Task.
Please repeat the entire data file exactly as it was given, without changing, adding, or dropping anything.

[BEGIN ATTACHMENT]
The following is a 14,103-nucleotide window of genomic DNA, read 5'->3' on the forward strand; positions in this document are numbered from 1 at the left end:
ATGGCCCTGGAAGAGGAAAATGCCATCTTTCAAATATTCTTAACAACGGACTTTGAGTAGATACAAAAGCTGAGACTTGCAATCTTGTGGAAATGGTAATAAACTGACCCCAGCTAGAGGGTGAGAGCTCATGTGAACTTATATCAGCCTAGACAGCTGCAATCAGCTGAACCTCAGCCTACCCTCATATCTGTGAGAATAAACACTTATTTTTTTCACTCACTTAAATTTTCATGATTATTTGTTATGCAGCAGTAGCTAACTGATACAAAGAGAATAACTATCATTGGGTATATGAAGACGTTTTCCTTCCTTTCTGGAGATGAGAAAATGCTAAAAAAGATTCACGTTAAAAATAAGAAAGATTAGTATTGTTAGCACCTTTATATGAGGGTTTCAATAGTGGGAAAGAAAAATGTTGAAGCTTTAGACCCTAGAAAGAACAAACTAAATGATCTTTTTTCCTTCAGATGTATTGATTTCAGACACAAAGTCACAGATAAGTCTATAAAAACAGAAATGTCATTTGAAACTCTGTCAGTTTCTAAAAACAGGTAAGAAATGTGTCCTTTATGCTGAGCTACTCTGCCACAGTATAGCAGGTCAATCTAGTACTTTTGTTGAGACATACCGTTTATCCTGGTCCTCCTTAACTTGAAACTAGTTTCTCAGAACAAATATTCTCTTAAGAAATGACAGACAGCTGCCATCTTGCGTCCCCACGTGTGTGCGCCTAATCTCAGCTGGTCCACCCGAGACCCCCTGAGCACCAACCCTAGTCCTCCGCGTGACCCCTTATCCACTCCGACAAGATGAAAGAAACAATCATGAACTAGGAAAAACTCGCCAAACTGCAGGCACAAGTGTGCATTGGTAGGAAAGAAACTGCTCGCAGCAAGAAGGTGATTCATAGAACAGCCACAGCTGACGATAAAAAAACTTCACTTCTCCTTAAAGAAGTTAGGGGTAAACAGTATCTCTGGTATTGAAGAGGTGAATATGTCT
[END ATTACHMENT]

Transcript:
The following is a 14,103-nucleotide window of genomic DNA, read 5'->3' on the forward strand; positions in this document are numbered from 1 at the left end:
ATGGCCCTGGAAGAGGAAAATGCCATCTTTCAAATATTCTTAACAACGGACTTTGAGTAGATACAAAAGCTGAGACTTGCAATCTTGTGGAAATGGTAATAAACTGACCCCAGCTAGAGGGTGAGAGCTCATGTGAACTTATATCAGCCTAGACAGCTGCAATCAGCTGAACCTCAGCCTACCCTCATATCTGTGAGAATAAACACTTATTTTTTTCACTCACTTAAATTTTCATGATTATTTGTTATGCAGCAGTAGCTAACTGATACAAAGAGAATAACTATCATTGGGTATATGAAGACGTTTTCCTTCCTTTCTGGAGATGAGAAAATGCTAAAAAAGATTCACGTTAAAAATAAGAAAGATTAGTATTGTTAGCACCTTTATATGAGGGTTTCAATAGTGGGAAAGAAAAATGTTGAAGCTTTAGACCCTAGAAAGAACAAACTAAATGATCTTTTTTCCTTCAGATGTATTGATTTCAGACACAAAGTCACAGATAAGTCTATAAAAACAGAAATGTCATTTGAAACTCTGTCAGTTTCTAAAAACAGGTAAGAAATGTGTCCTTTATGCTGAGCTACTCTGCCACAGTATAGCAGGTCAATCTAGTACTTTTGTTGAGACATACCGTTTATCCTGGTCCTCCTTAACTTGAAACTAGTTTCTCAGAACAAATATTCTCTTAAGAAATGACAGACAGCTGCCATCTTGCGTCCCCACGTGTGTGCGCCTAATCTCAGCTGGTCCACCCGAGACCCCCTGAGCACCAACCCTAGTCCTCCGCGTGACCCCTTATCCACTCCGACAAGATGAAAGAAACAATCATGAACTAGGAAAAACTCGCCAAACTGCAGGCACAAGTGTGCATTGGTAGGAAAGAAACTGCTCGCAGCAAGAAGGTGATTCATAGAACAGCCACAGCTGACGATAAAAAAACTTCACTTCTCCTTAAAGAAGTTAGGGGTAAACAGTATCTCTGGTATTGAAGAGGTGAATATGTCT